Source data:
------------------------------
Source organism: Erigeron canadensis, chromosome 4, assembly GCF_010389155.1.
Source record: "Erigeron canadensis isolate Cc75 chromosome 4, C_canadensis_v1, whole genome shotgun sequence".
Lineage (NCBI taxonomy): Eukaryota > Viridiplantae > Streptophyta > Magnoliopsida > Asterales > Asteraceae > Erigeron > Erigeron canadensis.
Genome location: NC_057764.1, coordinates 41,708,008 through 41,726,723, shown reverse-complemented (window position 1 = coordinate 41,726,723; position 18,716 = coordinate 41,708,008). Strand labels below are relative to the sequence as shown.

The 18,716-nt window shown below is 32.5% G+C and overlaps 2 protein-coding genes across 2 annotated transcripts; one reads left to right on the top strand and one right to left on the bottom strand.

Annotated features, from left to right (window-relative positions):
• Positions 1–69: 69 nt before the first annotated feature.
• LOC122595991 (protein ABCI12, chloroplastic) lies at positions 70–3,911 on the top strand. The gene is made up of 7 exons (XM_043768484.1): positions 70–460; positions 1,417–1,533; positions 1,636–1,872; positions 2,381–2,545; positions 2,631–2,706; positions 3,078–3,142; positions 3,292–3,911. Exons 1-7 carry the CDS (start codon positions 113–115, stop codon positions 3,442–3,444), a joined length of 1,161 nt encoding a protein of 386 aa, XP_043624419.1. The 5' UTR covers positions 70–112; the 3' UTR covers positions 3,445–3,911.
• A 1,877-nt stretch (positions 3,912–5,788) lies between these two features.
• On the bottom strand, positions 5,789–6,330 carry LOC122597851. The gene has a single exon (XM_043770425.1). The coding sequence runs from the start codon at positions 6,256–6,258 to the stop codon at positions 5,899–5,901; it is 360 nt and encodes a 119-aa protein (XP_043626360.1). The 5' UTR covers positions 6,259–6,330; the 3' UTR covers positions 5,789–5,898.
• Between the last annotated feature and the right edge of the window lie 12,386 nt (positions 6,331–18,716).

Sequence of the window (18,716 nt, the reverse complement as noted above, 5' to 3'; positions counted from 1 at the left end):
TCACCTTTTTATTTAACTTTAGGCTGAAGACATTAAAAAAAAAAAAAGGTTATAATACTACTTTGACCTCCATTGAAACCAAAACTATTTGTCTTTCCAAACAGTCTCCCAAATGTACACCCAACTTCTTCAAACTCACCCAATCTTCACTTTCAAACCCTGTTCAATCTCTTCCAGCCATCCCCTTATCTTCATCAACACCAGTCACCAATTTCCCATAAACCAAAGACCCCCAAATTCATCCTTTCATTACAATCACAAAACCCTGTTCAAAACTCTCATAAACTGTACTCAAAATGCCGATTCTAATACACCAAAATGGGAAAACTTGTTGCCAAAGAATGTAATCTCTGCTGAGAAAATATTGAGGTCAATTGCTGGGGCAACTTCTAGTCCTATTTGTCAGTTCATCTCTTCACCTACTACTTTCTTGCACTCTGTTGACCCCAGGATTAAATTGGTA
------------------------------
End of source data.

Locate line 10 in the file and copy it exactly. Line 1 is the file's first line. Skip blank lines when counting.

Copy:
• On the bottom strand, positions 5,789–6,330 carry LOC122597851. The gene has a single exon (XM_043770425.1). The coding sequence runs from the start codon at positions 6,256–6,258 to the stop codon at positions 5,899–5,901; it is 360 nt and encodes a 119-aa protein (XP_043626360.1). The 5' UTR covers positions 6,259–6,330; the 3' UTR covers positions 5,789–5,898.